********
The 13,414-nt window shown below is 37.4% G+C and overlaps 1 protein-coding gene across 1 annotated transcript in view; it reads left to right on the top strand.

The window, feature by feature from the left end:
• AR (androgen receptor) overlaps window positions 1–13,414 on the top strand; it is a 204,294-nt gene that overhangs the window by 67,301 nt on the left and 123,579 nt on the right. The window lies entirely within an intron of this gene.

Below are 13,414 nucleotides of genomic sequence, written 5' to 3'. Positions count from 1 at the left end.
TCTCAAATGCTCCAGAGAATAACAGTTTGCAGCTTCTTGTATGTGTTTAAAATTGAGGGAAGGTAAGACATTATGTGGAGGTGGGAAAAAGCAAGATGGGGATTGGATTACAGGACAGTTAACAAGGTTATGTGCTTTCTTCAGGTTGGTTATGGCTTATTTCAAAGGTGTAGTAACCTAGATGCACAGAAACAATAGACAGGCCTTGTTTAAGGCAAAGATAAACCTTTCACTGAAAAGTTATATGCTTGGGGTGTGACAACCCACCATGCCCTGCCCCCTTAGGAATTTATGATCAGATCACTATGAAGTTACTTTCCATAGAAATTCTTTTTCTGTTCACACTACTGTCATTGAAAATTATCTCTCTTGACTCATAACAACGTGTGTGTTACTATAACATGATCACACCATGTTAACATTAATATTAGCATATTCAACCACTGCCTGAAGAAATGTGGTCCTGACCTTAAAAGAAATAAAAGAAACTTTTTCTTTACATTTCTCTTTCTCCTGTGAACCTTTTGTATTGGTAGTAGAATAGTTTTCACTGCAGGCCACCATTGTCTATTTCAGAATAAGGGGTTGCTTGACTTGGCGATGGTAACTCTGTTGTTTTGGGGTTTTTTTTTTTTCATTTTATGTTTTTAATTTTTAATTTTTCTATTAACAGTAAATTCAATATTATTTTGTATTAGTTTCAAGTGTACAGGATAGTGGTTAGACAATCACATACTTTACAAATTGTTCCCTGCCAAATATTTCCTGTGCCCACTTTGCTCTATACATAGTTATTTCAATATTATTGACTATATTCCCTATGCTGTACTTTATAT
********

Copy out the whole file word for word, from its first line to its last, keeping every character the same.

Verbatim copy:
The 13,414-nt window shown below is 37.4% G+C and overlaps 1 protein-coding gene across 1 annotated transcript in view; it reads left to right on the top strand.

The window, feature by feature from the left end:
• AR (androgen receptor) overlaps window positions 1–13,414 on the top strand; it is a 204,294-nt gene that overhangs the window by 67,301 nt on the left and 123,579 nt on the right. The window lies entirely within an intron of this gene.

Below are 13,414 nucleotides of genomic sequence, written 5' to 3'. Positions count from 1 at the left end.
TCTCAAATGCTCCAGAGAATAACAGTTTGCAGCTTCTTGTATGTGTTTAAAATTGAGGGAAGGTAAGACATTATGTGGAGGTGGGAAAAAGCAAGATGGGGATTGGATTACAGGACAGTTAACAAGGTTATGTGCTTTCTTCAGGTTGGTTATGGCTTATTTCAAAGGTGTAGTAACCTAGATGCACAGAAACAATAGACAGGCCTTGTTTAAGGCAAAGATAAACCTTTCACTGAAAAGTTATATGCTTGGGGTGTGACAACCCACCATGCCCTGCCCCCTTAGGAATTTATGATCAGATCACTATGAAGTTACTTTCCATAGAAATTCTTTTTCTGTTCACACTACTGTCATTGAAAATTATCTCTCTTGACTCATAACAACGTGTGTGTTACTATAACATGATCACACCATGTTAACATTAATATTAGCATATTCAACCACTGCCTGAAGAAATGTGGTCCTGACCTTAAAAGAAATAAAAGAAACTTTTTCTTTACATTTCTCTTTCTCCTGTGAACCTTTTGTATTGGTAGTAGAATAGTTTTCACTGCAGGCCACCATTGTCTATTTCAGAATAAGGGGTTGCTTGACTTGGCGATGGTAACTCTGTTGTTTTGGGGTTTTTTTTTTTTCATTTTATGTTTTTAATTTTTAATTTTTCTATTAACAGTAAATTCAATATTATTTTGTATTAGTTTCAAGTGTACAGGATAGTGGTTAGACAATCACATACTTTACAAATTGTTCCCTGCCAAATATTTCCTGTGCCCACTTTGCTCTATACATAGTTATTTCAATATTATTGACTATATTCCCTATGCTGTACTTTATAT